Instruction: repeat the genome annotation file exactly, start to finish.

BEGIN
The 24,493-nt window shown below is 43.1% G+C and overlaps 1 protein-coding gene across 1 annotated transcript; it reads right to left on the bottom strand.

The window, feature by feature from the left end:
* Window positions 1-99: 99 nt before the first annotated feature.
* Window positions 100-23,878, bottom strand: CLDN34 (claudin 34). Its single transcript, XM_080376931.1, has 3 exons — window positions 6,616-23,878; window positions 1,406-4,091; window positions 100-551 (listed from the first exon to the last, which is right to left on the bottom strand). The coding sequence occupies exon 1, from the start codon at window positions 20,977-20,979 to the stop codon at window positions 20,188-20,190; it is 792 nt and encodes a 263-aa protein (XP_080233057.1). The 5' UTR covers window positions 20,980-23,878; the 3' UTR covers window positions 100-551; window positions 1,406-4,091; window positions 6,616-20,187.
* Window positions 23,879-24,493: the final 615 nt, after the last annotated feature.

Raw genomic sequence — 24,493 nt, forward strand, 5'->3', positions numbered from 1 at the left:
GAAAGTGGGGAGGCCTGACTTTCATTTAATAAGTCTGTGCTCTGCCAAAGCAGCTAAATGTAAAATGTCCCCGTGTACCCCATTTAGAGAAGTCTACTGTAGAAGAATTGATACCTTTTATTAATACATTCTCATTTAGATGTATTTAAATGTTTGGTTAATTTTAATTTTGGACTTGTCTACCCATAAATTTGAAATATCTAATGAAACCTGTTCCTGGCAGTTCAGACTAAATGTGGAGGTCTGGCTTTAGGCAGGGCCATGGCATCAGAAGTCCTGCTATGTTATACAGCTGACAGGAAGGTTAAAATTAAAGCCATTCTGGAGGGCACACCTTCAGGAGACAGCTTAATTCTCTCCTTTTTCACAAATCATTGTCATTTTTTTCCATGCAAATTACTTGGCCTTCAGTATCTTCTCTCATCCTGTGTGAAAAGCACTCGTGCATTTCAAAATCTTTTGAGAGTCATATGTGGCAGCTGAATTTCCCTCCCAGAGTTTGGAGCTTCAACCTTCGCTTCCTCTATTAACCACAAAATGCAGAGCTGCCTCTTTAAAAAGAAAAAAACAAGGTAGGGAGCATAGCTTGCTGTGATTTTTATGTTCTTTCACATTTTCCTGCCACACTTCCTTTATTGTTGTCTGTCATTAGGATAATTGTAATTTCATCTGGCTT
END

The 24,493-nt window shown below is 43.1% G+C and overlaps 1 protein-coding gene across 1 annotated transcript; it reads right to left on the bottom strand.

The window, feature by feature from the left end:
* Window positions 1-99: 99 nt before the first annotated feature.
* Window positions 100-23,878, bottom strand: CLDN34 (claudin 34). Its single transcript, XM_080376931.1, has 3 exons — window positions 6,616-23,878; window positions 1,406-4,091; window positions 100-551 (listed from the first exon to the last, which is right to left on the bottom strand). The coding sequence occupies exon 1, from the start codon at window positions 20,977-20,979 to the stop codon at window positions 20,188-20,190; it is 792 nt and encodes a 263-aa protein (XP_080233057.1). The 5' UTR covers window positions 20,980-23,878; the 3' UTR covers window positions 100-551; window positions 1,406-4,091; window positions 6,616-20,187.
* Window positions 23,879-24,493: the final 615 nt, after the last annotated feature.

Raw genomic sequence — 24,493 nt, forward strand, 5'->3', positions numbered from 1 at the left:
GAAAGTGGGGAGGCCTGACTTTCATTTAATAAGTCTGTGCTCTGCCAAAGCAGCTAAATGTAAAATGTCCCCGTGTACCCCATTTAGAGAAGTCTACTGTAGAAGAATTGATACCTTTTATTAATACATTCTCATTTAGATGTATTTAAATGTTTGGTTAATTTTAATTTTGGACTTGTCTACCCATAAATTTGAAATATCTAATGAAACCTGTTCCTGGCAGTTCAGACTAAATGTGGAGGTCTGGCTTTAGGCAGGGCCATGGCATCAGAAGTCCTGCTATGTTATACAGCTGACAGGAAGGTTAAAATTAAAGCCATTCTGGAGGGCACACCTTCAGGAGACAGCTTAATTCTCTCCTTTTTCACAAATCATTGTCATTTTTTTCCATGCAAATTACTTGGCCTTCAGTATCTTCTCTCATCCTGTGTGAAAAGCACTCGTGCATTTCAAAATCTTTTGAGAGTCATATGTGGCAGCTGAATTTCCCTCCCAGAGTTTGGAGCTTCAACCTTCGCTTCCTCTATTAACCACAAAATGCAGAGCTGCCTCTTTAAAAAGAAAAAAACAAGGTAGGGAGCATAGCTTGCTGTGATTTTTATGTTCTTTCACATTTTCCTGCCACACTTCCTTTATTGTTGTCTGTCATTAGGATAATTGTAATTTCATCTGGCTT